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I suspect Covid is responsible for the symptoms I’ve been dealing with since having it. I’m no stranger to fatigue, brain fog, and digestive symptoms due to Crohn’s disease though. So it’s kind of hard to tell what is what.

These concerns of living alone are on my mind a lot since I do plan to get property in a place several hours away from any friend or family member. It’s more of a concern since I went to the ER twice last year(and never once before in 38 years). On the other hand, most of my adult life has been spent doing tasks while feeling ill. And wherever I go, my health follows. It isn’t as if living in a city means I’m going to make more connections. I think Jay’s point about the importance of making connections holds true regardless of where or how one lives.

If I were to have faced these health issues living in a temporary shelter in the countryside, how might have things gone? I’m not sure. The fatigue I had while taking a steroid was exceptionally debilitating even though I’m used to dealing with fatigue.

In India many things were easier for me.  Easy and cheap to rent an apartment. Active public transportation, so no need to drive when feeling fatigued. Food in South India agrees with my digestion better than anywhere else.  I got along with people  very well. I didn’t feel the need to be so alone in India. In fact, it’s hard to feel alone in India whether you want to or not. And as a foreigner, it’s impossible to get by without help sometimes due to restrictions, etc.

I do find myself questioning the whole American homesteading mentality. Or, at least the frequently idealized version of homesteading like in ‘Alone in the Wilderness’. Dick had distant neighbors, supplies brought in by plane, and left for winter sometimes. I’m reading Gabor Mate’s new book which talks a lot about community and reminds me of many points Chris Ryan (Sex At Dawn, Civilized To Death) has made about our need for community to survive.

Anyway, I can relate to the situation of being sick, alone, doing only chores that are necessary to survival. I’ve done it in a city. I’ve done it in first world countries and third world countries. I think it’s important to remember what the alternative is. We still would have had Covid regardless. Still would have needed food, etc. The main difference I see is how well we integrate into one community versus another. Some  “communities” being far more spread out than others, and therefore having different dynamics and social norms.
 
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Oh, no. I'm so sorry, Kaarina, that you've had such a hard struggle! And, equally pleased that you're back, and doing better!
 
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Thank you Kaarina, I really enjoy reading your posts.  Your experiences definitely help others.  I love chocolate too!  My wife always keeps some on the table. My wife, son and I go out to eat once a week, because food can get pretty boring on the homestead.  I think you have touched something that is hard to explain.  The spice of life, makes life worth living.  The little things are often the most important.  If I could have a million dollars or a great friend, I'd pick the friend.  I sure hope somebody comes along for you to share your life with.  Until then, you have us to chat with.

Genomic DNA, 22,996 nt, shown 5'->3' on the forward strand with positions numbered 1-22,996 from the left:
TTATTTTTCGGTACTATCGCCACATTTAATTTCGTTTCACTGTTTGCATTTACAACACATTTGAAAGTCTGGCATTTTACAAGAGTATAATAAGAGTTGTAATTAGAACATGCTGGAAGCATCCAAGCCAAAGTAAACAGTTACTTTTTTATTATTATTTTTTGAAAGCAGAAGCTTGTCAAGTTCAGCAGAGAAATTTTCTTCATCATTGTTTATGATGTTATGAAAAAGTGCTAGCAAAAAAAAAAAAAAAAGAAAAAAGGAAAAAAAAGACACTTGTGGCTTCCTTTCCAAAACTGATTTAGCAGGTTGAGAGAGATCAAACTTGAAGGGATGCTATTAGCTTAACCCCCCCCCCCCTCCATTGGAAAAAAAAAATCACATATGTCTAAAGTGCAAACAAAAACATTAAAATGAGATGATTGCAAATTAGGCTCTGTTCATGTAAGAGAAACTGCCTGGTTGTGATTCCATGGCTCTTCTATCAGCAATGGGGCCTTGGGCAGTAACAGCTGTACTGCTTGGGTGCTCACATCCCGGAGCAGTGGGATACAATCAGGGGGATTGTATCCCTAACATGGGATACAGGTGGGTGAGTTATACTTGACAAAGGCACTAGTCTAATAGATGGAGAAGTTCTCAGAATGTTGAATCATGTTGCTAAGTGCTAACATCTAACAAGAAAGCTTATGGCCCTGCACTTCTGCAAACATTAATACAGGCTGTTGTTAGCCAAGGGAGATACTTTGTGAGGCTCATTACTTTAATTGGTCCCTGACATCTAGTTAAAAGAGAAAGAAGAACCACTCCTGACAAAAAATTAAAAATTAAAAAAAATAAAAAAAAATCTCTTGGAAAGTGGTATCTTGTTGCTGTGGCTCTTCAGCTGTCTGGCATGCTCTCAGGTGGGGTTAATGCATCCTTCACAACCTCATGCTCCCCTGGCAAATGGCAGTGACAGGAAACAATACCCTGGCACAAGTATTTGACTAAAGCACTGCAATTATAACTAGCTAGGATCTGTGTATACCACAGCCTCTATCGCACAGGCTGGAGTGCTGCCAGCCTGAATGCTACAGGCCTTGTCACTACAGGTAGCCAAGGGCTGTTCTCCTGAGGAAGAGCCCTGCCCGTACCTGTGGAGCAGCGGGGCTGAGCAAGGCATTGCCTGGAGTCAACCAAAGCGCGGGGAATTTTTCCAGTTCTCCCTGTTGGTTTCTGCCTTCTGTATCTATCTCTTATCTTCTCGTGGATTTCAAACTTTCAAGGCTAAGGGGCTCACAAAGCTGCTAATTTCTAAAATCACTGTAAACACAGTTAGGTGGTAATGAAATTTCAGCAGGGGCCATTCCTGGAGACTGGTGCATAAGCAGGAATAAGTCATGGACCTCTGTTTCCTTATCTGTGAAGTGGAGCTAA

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I'm so happy that you're on the mend. And yes to chocolate, chocolate and more chocolate! (I've chosen to live in a place where chocolate is local, so I can eat local and still eat chocolate.

I think this highlights the importance of community building!  It's hard, and it's something we all need to work on, I'm trying to be more open with everyone I interact with because you never know who might be a kindred spirit. And I remind myself that while some people do instantly become fast friends--it's more often that relationships get built slowly overtime.
 
pollinator
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So glad you are better.  Please don't beat yourself up.  I made a post recently about a power outage we had.  It only lasted 30-some hours, but it pointed outa huge shortcoming I had as well, and I was perfectly healthy through it.  Being sick and having to deal is far, far harder.  I would still urge you to simply use it as a learning experience rather than a look-how-arrogant-and-stupid-I-was experiment.  You got through this and you learned some valuable lessons that will help for next time.  Take it as a win, although certainly not an enjoyable one.  Again, I'm so glad you are feeling better.
 
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Never got tested, but safe to assume it was covid that kicked my ass for 3 solid weeks. Not real 'sickly', but absolutely exhausted. Spent couch time one day making a list of how to be better prepared for the next 'unplanned event'. Firewood wasn't an issue, there's backup gas heat. Food wasn't an issue, always stocked up with broth and rice, meat in the deep freeze, root veggies and canned fruit, peanut butter, chocolate... and had little to no appetite anyway. Livestock care would be a major concern. I found it took the entire day's energy just to feed and let dogs/cats in and out. VERY glad to have indoor plumbing! I was too exhausted to even laugh when someone would call and say "you sound tired".